Photobucket: A lesson in how not to treat your customers

Back in July the internet world woke up to find that the images that should be showing on bulletin boards, blogs, forums and shopping sites such as eBay and Amazon, had disappeared.

What they found instead was the Photobucket ‘P500’ error image.

Photobucket P500

Photobucket had, overnight, pivoted their business model to disallow users from sharing images on any other website unless they paid for a ‘premium’ plan.

One of the biggest issues, however, was that it came out of the blue. No one knew about it. There were no announcements, no emails warning people that it was about to happen and more importantly, no explanation.

Given that their mission statement appears to be “Your photos are our number one priority. It’s our mission to help you share, store, edit and enjoy them — all in one place” it was a very strange move.

Naturally, the internet was up in arms about it; just search Facebook, Twitter or Reddit to see for yourself. Bulletin boards across the globe were crippled as previously vibrant threads with detailed images disappeared. People who had used Photobucket for hosting these images successfully for over ten years found that they literally had to start again with what for some, amounted to a lifetimes work.

Taking a step back and looking at it from a commercial point of view, there must have been a growing imperative to step away from a model primarily reliant on advertising. With a growth in customer numbers and an increase in bandwidth usage, their cost base must have been spiralling. It’s a by-product of their success.

The solution however surely was not what they have come up with?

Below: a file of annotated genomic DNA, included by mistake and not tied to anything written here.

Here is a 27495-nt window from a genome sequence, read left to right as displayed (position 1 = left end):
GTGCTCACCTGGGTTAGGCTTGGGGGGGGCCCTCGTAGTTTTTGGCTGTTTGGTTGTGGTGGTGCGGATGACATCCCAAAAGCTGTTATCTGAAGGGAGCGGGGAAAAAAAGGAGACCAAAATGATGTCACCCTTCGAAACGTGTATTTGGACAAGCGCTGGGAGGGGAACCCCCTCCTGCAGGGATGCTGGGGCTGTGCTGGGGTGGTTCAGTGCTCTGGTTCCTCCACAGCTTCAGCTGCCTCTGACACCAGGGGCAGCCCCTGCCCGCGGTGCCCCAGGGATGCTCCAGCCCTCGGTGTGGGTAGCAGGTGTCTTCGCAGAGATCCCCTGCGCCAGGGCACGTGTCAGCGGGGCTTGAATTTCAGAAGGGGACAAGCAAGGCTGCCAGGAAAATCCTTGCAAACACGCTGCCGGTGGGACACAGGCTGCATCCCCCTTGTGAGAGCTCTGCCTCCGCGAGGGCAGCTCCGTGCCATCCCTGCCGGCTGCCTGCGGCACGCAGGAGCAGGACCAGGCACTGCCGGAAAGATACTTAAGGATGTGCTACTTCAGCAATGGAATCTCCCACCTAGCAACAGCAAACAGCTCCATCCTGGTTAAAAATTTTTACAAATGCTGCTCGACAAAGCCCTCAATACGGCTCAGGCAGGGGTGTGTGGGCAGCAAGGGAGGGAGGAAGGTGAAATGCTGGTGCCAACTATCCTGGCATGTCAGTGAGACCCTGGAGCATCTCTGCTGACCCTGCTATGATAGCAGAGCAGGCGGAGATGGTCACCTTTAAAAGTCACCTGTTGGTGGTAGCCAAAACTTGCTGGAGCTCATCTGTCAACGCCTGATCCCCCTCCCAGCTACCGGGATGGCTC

Firstly, why make the change with no notice? Why simply change overnight and then dump on your customers?

Secondly, how on earth did they arrive at their pricing point of $399? When so many people use their service specifically for third party hosting and nothing else, why provide this service only at the highest price point you have?

Finally, unless they have deliberately set out to rid themselves forever of customers using ‘free’ accounts then how will they survive the fallout from this?

Their website is currently drowning in crass advertising and is virtually unusable.

One commentator on Reddit summed the problem up nicely;

“you cant even begin to imagine what this will mean to internet forums and blogs. older internet users remember what a dumpster fire the internet was when angelfire, geocities, and tripod stopped offering free hosting, broken links everywhere and it was the exact same cause, they started out to give everyone free hosting, but they reached critical mass as more people signed up for the free than the paid.”

The backlash from this decision was inevitable. Many people closed their accounts, and more, I’m sure, are planning to do so when their annual plan expires. When there are so many other alternatives out there it seems that Photobucket is relying on inertia from their customer base to survive.

I doubt they will be allowed to.

From a Marketing Communications point of view, this was a case study on how not to do it.

Not only did they dump this on their users with zero notice, but they compounded the issue with their communications, or lack of them.

Four months on from the start of this process their Facebook and Twitter ‘Customer Services’ teams are blithely carrying on as if nothing has happened and people are being ignored or stuck into pre-defined responses.

People have stopped complaining on the Photobucket forum as they were being asked to email them, at which point they got a ‘canned’ email which amounted to nothing more than FAQ’s. None of which answered any of the questions their customers had.

Today, most of their customers have taken to Twitter or Facebook to vent their anger and they are not happy. Everything they now do, no matter how positive, is subject to a barrage of abuse and hate.

And their traffic has suffered. According to SimilarWeb their traffic has halved since they made this change.

This is nothing short of a P.R disaster and has left a very bad taste in the mouth for many people. Given that Photobucket was set up as a photo storage and sharing website, removing the sharing option unless you pay $399 seems bizarre. People are still feeling that they are being held to ransom.

It is highly unlikely that Photobucket will rethink this policy, or even survive as a business. Even if they do then they may end up being remembered as the people who broke the internet.